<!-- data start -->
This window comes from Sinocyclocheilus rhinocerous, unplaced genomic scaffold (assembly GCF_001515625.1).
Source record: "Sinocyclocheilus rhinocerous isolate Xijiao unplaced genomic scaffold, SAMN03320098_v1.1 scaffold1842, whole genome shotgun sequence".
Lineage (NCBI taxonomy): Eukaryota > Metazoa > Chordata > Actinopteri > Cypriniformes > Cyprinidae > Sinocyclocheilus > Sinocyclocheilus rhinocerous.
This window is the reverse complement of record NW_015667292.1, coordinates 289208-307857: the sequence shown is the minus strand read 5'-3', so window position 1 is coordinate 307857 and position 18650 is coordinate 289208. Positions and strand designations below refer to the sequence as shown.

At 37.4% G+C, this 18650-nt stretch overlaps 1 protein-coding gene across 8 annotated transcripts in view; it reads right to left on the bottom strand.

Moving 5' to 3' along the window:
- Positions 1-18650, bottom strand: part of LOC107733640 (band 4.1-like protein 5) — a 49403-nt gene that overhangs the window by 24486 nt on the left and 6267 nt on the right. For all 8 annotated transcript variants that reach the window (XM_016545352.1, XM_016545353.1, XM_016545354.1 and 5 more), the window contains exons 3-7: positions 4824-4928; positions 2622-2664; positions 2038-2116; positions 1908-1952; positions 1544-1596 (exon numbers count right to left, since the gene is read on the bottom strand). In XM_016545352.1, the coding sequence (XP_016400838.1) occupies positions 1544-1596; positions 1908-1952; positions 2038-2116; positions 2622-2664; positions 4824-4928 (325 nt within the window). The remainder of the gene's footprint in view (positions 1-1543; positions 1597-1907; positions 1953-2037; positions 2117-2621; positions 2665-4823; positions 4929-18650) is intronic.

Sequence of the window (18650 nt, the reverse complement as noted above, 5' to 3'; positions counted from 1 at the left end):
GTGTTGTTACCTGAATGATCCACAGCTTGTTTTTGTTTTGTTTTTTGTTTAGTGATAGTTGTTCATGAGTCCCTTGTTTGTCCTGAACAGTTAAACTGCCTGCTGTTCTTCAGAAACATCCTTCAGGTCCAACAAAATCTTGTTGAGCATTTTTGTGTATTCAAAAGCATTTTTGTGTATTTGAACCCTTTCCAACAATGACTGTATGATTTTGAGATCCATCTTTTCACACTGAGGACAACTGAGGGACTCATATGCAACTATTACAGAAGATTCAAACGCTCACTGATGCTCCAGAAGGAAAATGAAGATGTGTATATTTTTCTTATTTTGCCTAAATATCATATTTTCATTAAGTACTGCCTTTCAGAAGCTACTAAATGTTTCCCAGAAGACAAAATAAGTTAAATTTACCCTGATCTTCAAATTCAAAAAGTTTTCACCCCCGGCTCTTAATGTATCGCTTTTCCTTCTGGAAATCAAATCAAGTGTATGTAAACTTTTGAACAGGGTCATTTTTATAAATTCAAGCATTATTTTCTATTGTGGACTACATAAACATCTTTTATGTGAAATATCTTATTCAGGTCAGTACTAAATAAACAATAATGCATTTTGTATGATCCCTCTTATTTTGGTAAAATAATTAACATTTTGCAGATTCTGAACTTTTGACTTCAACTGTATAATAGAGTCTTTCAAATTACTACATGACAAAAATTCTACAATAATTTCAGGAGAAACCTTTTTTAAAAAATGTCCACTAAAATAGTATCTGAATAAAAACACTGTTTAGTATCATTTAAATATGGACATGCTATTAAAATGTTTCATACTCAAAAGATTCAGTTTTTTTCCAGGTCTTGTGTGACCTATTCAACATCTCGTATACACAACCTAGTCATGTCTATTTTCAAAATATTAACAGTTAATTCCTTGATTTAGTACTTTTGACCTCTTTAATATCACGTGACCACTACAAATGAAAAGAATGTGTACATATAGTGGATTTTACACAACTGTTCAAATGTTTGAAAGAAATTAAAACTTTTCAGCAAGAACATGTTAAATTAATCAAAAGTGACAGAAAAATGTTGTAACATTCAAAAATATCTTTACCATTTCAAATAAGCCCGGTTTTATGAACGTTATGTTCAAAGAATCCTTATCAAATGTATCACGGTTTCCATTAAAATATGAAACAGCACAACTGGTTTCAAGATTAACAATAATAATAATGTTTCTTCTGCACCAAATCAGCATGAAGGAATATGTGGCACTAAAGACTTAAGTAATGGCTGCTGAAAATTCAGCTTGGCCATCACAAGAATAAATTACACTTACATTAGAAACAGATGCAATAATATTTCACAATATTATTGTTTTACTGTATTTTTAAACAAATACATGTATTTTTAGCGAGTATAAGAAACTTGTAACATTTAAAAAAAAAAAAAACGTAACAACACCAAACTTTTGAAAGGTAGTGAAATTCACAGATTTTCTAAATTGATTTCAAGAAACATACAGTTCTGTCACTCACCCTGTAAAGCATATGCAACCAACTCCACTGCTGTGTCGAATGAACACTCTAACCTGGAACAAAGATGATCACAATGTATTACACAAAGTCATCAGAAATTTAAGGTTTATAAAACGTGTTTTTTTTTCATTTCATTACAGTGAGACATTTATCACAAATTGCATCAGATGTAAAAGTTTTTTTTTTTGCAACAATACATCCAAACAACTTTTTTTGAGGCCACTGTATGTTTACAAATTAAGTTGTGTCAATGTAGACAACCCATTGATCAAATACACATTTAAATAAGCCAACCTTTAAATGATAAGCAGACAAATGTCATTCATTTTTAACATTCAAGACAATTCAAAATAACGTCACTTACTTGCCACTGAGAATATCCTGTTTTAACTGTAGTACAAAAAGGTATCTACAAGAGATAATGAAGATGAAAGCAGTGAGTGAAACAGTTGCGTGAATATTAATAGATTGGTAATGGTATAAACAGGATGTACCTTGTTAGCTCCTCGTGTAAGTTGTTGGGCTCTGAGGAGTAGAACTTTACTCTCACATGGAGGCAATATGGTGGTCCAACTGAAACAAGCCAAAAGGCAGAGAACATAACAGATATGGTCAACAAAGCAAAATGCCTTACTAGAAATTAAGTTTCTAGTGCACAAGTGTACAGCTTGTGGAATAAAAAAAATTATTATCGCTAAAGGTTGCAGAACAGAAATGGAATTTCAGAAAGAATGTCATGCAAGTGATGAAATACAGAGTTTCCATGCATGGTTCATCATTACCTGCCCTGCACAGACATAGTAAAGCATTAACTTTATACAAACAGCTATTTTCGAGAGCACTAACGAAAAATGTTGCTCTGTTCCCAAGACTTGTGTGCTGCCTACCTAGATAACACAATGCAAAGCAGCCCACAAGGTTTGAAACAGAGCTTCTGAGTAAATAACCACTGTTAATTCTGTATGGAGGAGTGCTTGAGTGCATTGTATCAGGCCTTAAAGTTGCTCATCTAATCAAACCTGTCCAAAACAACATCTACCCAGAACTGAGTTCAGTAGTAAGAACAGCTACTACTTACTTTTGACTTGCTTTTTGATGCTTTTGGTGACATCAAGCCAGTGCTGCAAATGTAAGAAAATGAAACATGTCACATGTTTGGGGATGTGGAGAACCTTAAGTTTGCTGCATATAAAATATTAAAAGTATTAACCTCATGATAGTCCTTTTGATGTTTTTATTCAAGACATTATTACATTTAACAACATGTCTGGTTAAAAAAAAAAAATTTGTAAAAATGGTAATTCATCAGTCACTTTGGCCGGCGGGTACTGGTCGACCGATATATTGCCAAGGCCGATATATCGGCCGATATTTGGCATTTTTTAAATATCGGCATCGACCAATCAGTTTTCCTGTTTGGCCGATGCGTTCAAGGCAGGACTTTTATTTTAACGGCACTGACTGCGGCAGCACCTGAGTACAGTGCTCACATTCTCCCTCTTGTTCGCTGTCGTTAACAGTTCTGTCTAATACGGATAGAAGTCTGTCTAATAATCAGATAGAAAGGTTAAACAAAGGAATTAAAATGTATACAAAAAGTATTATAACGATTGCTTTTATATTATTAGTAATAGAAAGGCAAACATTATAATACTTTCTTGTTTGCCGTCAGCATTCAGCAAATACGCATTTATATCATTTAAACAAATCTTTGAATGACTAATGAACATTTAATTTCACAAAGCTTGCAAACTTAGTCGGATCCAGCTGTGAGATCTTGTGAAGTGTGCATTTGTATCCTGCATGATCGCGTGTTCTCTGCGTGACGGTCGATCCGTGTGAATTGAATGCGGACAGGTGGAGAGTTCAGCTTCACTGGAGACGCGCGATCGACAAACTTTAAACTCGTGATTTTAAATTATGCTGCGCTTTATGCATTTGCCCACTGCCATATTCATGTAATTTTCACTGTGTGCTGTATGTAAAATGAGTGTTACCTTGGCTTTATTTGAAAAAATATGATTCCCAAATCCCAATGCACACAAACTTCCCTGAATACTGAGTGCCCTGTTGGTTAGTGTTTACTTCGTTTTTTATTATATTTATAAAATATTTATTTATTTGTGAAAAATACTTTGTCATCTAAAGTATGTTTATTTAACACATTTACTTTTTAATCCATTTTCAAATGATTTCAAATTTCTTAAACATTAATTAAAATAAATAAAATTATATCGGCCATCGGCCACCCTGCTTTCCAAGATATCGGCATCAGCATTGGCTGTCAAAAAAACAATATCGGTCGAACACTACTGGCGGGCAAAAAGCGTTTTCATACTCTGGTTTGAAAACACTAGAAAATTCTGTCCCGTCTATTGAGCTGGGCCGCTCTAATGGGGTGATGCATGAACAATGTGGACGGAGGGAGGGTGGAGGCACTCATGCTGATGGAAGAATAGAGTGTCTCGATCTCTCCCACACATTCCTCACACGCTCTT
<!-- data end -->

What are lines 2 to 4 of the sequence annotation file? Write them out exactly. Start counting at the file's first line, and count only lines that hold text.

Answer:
Source record: "Sinocyclocheilus rhinocerous isolate Xijiao unplaced genomic scaffold, SAMN03320098_v1.1 scaffold1842, whole genome shotgun sequence".
Lineage (NCBI taxonomy): Eukaryota > Metazoa > Chordata > Actinopteri > Cypriniformes > Cyprinidae > Sinocyclocheilus > Sinocyclocheilus rhinocerous.
This window is the reverse complement of record NW_015667292.1, coordinates 289208-307857: the sequence shown is the minus strand read 5'-3', so window position 1 is coordinate 307857 and position 18650 is coordinate 289208. Positions and strand designations below refer to the sequence as shown.